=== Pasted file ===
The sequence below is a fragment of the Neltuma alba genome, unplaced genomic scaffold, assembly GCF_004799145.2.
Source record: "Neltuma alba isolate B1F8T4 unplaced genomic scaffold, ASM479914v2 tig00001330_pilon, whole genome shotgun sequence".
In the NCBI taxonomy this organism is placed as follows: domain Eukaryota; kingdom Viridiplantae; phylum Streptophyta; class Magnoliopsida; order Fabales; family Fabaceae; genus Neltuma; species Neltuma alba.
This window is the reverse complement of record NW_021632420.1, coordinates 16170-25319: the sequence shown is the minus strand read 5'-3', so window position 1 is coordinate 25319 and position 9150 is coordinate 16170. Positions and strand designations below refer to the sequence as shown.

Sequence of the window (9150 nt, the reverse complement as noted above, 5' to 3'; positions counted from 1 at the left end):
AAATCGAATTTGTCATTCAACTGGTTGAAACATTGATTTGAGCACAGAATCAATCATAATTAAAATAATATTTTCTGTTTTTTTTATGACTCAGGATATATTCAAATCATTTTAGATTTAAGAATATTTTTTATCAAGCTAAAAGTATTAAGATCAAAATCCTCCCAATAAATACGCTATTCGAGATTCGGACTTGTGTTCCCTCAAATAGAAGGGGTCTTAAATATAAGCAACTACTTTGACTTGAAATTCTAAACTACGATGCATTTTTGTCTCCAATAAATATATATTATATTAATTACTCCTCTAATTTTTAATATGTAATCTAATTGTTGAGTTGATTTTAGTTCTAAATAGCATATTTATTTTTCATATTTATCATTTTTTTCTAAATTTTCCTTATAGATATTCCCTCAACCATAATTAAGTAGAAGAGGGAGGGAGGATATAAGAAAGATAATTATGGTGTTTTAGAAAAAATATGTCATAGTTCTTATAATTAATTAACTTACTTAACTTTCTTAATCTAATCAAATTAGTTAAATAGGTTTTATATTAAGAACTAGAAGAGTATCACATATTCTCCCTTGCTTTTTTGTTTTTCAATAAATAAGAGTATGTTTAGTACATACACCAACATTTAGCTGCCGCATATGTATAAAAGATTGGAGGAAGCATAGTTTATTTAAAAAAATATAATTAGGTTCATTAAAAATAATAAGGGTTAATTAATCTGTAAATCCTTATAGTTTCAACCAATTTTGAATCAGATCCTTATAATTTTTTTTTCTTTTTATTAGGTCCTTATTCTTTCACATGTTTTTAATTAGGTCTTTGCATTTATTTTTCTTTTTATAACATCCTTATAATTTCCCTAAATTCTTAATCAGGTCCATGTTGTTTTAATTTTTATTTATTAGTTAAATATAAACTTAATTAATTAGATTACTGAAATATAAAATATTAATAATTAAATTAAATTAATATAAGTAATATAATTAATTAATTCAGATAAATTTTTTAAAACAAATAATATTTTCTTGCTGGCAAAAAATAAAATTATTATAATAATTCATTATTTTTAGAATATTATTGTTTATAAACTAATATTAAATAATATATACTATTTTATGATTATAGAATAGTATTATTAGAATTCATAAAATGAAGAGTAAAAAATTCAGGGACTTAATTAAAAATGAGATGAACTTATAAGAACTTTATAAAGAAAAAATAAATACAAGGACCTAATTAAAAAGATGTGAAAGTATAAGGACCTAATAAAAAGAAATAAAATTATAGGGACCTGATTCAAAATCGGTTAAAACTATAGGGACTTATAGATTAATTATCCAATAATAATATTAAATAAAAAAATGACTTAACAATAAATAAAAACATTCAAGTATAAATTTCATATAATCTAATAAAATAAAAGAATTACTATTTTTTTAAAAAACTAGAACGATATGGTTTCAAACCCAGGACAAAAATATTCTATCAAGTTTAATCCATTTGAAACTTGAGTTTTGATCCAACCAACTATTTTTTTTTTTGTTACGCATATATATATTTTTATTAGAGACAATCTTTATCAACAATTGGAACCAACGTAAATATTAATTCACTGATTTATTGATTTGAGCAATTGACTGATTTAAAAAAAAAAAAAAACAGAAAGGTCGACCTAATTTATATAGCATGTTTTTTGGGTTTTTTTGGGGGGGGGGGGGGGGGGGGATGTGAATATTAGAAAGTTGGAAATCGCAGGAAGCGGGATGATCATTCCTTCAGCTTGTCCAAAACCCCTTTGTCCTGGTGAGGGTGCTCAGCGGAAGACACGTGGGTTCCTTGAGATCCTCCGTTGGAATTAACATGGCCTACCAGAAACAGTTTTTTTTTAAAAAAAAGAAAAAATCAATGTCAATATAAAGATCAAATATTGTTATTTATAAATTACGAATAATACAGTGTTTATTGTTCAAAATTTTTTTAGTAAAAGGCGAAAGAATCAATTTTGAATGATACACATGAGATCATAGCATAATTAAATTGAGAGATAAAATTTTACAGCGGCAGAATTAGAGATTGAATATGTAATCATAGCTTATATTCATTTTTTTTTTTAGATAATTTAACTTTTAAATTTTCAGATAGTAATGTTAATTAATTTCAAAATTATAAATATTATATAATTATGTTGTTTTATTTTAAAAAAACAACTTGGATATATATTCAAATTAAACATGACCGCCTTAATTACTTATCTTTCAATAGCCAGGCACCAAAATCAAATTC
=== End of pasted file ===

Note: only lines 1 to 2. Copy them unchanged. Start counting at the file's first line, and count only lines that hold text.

The sequence below is a fragment of the Neltuma alba genome, unplaced genomic scaffold, assembly GCF_004799145.2.
Source record: "Neltuma alba isolate B1F8T4 unplaced genomic scaffold, ASM479914v2 tig00001330_pilon, whole genome shotgun sequence".